Moreover, the evolution of the situation reminds me of the courses on authoritarian states when I was in high school: the demonstrators who face the police almost daily, the police who break the national and international directives, China is threatening with its maneuvers in Shenzhen … Whether it is felt that this battle can be won or not, what I have learned from history is that the actions of a generation affect the the actions of a group of people in a given region affect other parts of the world.
Mike, 49, educator, American expat for 11 years
In my opinion, it started because of the extradition bill, but the arrogance and intransigence of Carrie Lam really angered the Hong Kong people. They were annoyed by his contemptuous attitude and his refusal to do anything. Hong Kong is a place where people enjoy a high level of education and they do not like being treated with condescension.
My partner is from here and, as a gay couple, we have more to lose than most of the inhabitants if this "assimilation to the continent" is not contained. I also manifest because I regret what happens to my students and how their future is compromised.
Neil, in his twenties, demonstrating
It is the responsibility of citizens.
Sasa, 28, works in marketing
There are many reasons for our demonstrations, but I think mainly of the fact that we have witnessed the erosion of the freedoms we enjoy in Hong Kong. If we do not express ourselves, we may never be able to do it again.
The perseverance of the Hong Kong people makes me want to continue this fight. The way the police allowed triads to attack unarmed citizens, without making any distinction, has amplified our anger. We have learned from this that everyone must come down and demonstrate to ensure the safety of others.
Axel, 25, factory manager
I participate in the movement via social networks to alert Internet users to the misconceptions surrounding this movement, especially with regard to pseudo-Western interference. This is really a local action to compel China to fulfill its obligations, as set out in the Sino-British Joint Declaration.
I take part mainly in the street demonstrations to give an account of what is happening on the ground. I sometimes hesitate to go there, since I am neither Chinese nor white. It can be very frowned upon.
Charlie, thirties, artist
Without democracy, Hong Kong can not move forward. In recent years, the situation has deteriorated. The rule of law continues to deteriorate. If we think back to the umbrella revolution of 2014, we see that the government was rather mild. Now, he does not care about someone being seriously injured or even disabled for life.
Shawn, 30, works in marketing
I protest because the people of Hong Kong defend their freedom and dignity so as not to be arbitrarily extradited to a totalitarian dictatorship with a conviction rate of 99.99% and where freedom of expression does not exist .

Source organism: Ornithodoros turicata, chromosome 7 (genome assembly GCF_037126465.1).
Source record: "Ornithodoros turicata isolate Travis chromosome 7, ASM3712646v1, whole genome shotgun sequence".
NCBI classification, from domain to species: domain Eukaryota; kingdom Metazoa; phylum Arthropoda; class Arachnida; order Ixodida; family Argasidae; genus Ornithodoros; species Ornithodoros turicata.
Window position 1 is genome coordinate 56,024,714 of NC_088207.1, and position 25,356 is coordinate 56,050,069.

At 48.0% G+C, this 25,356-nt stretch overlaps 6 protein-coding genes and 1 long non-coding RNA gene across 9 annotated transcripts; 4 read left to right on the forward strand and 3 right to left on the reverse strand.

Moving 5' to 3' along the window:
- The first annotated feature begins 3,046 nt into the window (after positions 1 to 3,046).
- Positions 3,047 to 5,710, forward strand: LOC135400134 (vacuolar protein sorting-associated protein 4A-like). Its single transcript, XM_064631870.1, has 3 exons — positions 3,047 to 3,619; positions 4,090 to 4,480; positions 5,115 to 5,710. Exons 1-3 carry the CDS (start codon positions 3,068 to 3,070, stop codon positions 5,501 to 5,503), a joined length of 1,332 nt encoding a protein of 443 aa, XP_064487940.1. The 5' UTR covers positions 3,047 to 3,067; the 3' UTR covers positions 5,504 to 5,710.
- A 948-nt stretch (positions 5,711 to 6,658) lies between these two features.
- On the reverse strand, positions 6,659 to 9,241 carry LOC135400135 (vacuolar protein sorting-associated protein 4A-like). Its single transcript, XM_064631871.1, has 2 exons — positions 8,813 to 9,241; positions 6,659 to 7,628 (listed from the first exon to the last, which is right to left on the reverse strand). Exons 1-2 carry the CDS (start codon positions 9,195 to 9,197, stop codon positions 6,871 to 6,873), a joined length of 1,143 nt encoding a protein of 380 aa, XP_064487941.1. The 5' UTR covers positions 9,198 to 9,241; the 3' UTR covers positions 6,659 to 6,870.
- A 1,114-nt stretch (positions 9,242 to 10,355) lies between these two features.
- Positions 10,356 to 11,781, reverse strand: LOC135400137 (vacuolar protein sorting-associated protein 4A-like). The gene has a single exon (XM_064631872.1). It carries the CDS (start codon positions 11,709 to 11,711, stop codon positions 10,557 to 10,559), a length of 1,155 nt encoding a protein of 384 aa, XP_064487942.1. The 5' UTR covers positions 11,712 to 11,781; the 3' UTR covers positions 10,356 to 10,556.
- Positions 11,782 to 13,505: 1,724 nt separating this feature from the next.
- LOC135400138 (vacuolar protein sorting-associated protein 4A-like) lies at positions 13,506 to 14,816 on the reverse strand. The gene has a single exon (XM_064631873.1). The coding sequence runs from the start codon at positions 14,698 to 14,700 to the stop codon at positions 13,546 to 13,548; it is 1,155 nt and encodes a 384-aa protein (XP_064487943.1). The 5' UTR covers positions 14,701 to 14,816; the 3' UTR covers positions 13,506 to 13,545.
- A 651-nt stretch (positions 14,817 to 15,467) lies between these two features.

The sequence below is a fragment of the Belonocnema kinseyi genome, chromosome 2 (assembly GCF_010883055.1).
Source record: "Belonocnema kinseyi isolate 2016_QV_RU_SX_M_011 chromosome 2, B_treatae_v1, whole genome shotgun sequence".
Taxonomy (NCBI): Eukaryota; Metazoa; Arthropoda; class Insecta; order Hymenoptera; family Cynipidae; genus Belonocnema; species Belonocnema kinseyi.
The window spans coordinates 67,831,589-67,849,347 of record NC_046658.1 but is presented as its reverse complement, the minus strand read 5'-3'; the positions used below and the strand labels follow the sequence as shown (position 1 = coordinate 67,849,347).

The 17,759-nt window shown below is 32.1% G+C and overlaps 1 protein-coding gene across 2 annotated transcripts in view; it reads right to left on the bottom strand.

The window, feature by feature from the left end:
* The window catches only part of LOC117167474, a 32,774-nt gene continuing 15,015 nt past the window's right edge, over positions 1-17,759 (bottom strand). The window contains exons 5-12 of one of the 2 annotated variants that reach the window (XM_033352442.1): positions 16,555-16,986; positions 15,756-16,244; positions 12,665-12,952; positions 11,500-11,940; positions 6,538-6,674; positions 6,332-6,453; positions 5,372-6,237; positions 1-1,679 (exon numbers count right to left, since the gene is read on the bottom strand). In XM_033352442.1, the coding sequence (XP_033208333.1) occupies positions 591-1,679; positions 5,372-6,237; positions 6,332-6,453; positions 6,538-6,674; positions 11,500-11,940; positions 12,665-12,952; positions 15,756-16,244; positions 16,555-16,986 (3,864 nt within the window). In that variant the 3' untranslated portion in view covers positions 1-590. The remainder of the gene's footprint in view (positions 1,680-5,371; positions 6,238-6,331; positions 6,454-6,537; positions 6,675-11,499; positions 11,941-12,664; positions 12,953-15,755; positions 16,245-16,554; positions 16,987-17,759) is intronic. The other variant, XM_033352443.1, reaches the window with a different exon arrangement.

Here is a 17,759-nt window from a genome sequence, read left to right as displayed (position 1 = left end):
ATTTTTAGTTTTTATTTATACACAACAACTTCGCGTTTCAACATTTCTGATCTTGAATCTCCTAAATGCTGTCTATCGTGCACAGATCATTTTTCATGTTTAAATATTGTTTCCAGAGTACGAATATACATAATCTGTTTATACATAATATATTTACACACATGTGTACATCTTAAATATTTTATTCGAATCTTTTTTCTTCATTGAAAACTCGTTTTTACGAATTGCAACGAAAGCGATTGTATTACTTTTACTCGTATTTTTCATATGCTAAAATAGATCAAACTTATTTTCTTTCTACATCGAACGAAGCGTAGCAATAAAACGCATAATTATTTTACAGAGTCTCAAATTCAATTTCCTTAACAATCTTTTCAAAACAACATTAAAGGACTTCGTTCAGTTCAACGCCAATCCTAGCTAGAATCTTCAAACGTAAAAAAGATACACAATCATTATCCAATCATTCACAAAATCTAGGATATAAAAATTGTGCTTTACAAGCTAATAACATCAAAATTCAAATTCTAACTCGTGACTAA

We also rise up against state violence that has deprived us of our political rights. This regime has never wanted to solve the political problems we face. In fact, he has nothing else to propose than police violence and fake news. We therefore demonstrate for the victims of this violence and against this regime as a whole.
We are also taking to the streets to oppose the impunity enjoyed by the police. We have witnessed police violence, triad attacks, selective intervention, arbitrary arrests and media at the orders of the government. If we keep quiet now, this will become the norm and will hurt our community more than anything. We refuse to let ourselves be driven by boat.
Dan, 21, student
At first I was demonstrating for a very simple reason: calling for the withdrawal of the extradition bill. I oppose it because I do not trust the judicial system or the Chinese government. It is clear that Chinese citizens are not very free, and I am afraid that once the bill passed the Chinese government will stop people who oppose its authority.
Since then things have gotten complicated. Already, the government has not responded to our requests. Then, despite many events involving millions of participants, Carrie Lam, head of the executive, always rejected our demands stubbornly. She continues to play on the words and says that the bill is 'repulsed,' 'dead,' instead of using the legal term: 'canceled'.
I am also very angry at the actions of the Hong Kong police. They do not abide by the law and are staggeringly violent. Today, it is not only the bill that I oppose but also the whole of the Hong Kong government, and especially the police.
I do not want to stop now, after all the injuries, the pain, the arrests and the sacrifices of the Hong Kong people.
To stop now would be to reduce to dust all our efforts.
This article, published on American HuffPost, has been translated by Laura Pertuy for Fast ForWord.